Italian Prime Minister Giuseppe Conte said Sunday that schools will only reopen in September but many businesses will resume as early as next week as the country emerges from a near-total coronavirus shutdown.
Conte told La Repubblica daily that he will spell out the detail of how Italy will ease its way out of the world's longest lockdown by the start of next week.
He has reportedly been presented with a cautious plan that involves a gradual lifting of restrictions over the course of the next month.
Italy's official death toll of 26,384 is Europe's highest and only second globally to the United States.
But the number of cases has been ebbing and Italy believes its contagion rate — reported nationally at between 0.2 and 0.7 — is low enough below the key threshold of 1.0 to safely restart some activities.
Conte said his government will "allow a large (number) of companies, from manufacturing to construction, to restart on May 4".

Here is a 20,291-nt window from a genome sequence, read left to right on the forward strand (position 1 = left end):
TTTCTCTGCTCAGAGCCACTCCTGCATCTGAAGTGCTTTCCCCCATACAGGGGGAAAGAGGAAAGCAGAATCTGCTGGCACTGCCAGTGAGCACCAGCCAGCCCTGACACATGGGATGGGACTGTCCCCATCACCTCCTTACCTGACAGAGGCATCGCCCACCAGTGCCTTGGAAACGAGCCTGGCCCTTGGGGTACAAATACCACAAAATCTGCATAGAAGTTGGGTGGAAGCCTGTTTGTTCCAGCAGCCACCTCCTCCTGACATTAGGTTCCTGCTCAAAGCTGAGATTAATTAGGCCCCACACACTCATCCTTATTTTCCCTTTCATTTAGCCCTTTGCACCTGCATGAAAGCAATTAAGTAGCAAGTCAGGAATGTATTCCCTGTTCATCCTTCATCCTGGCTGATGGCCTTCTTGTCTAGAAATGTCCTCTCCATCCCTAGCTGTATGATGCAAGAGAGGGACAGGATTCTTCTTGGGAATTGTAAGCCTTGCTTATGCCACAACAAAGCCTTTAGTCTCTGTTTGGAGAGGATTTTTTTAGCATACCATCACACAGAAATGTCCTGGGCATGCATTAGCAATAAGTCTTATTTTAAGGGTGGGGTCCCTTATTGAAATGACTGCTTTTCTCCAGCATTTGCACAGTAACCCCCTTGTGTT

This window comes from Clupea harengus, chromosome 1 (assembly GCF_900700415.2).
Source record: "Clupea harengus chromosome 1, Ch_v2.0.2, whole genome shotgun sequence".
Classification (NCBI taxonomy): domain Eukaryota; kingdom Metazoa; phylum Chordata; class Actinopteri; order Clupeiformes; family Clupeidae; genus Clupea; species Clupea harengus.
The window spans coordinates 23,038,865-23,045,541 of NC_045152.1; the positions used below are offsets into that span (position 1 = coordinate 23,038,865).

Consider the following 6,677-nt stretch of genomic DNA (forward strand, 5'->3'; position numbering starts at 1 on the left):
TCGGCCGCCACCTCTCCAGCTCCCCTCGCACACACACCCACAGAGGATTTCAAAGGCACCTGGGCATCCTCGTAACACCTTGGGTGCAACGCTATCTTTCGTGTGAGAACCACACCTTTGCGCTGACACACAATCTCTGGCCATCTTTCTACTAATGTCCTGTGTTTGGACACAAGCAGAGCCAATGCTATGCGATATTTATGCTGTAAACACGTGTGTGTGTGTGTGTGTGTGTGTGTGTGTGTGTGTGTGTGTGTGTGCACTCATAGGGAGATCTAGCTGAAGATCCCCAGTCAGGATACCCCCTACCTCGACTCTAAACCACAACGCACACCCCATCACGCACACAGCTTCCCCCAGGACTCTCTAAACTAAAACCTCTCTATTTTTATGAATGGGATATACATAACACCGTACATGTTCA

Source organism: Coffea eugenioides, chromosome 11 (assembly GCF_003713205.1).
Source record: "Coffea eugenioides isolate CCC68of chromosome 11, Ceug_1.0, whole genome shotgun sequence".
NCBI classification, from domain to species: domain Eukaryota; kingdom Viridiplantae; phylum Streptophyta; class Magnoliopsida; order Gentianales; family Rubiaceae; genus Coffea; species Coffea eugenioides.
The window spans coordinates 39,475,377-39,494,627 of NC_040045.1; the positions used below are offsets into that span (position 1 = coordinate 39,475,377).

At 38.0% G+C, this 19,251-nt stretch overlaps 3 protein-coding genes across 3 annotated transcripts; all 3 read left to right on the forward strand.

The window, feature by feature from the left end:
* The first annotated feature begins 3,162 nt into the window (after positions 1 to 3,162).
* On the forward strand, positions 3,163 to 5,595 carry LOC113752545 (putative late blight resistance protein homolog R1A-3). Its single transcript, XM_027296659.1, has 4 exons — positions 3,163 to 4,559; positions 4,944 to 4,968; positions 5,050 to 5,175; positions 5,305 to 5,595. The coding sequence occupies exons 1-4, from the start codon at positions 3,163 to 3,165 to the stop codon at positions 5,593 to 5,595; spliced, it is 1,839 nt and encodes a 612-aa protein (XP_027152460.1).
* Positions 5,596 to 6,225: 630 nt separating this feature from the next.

"We cannot continue beyond this lockdown — we risk damaging the country's socio-economic fabric too much".
He said the return to school was filled with peril because many teachers were older and at greater risk of catching the virus.
"Schools are at the centre of our attention and will reopen in September," the premier said.
Conte explained that resuming tuition before then involved "a very high risk of contagion".Many Italians are most concerned about when they will finally be able to walk in parks and jog without being stopped and fined by the police.
Italy's stay-at-home orders were announced nationally on March 9 and require everyone to stay within about a block of their front door.
Many have turned their roofs into improvised gyms and even tennis courts in a collective effort to avoid going stir crazy.
"We are not yet in a position to restore full freedom of movement, but we are studying a relaxation of the current, strict regime," Conte said.
"We will make sure to allow greater freedom of movement while maintaining our guarantee to prevent and contain contagion."
Media reports say the government might allow people to move freely within cities but limit their movement between the country's 20 regions.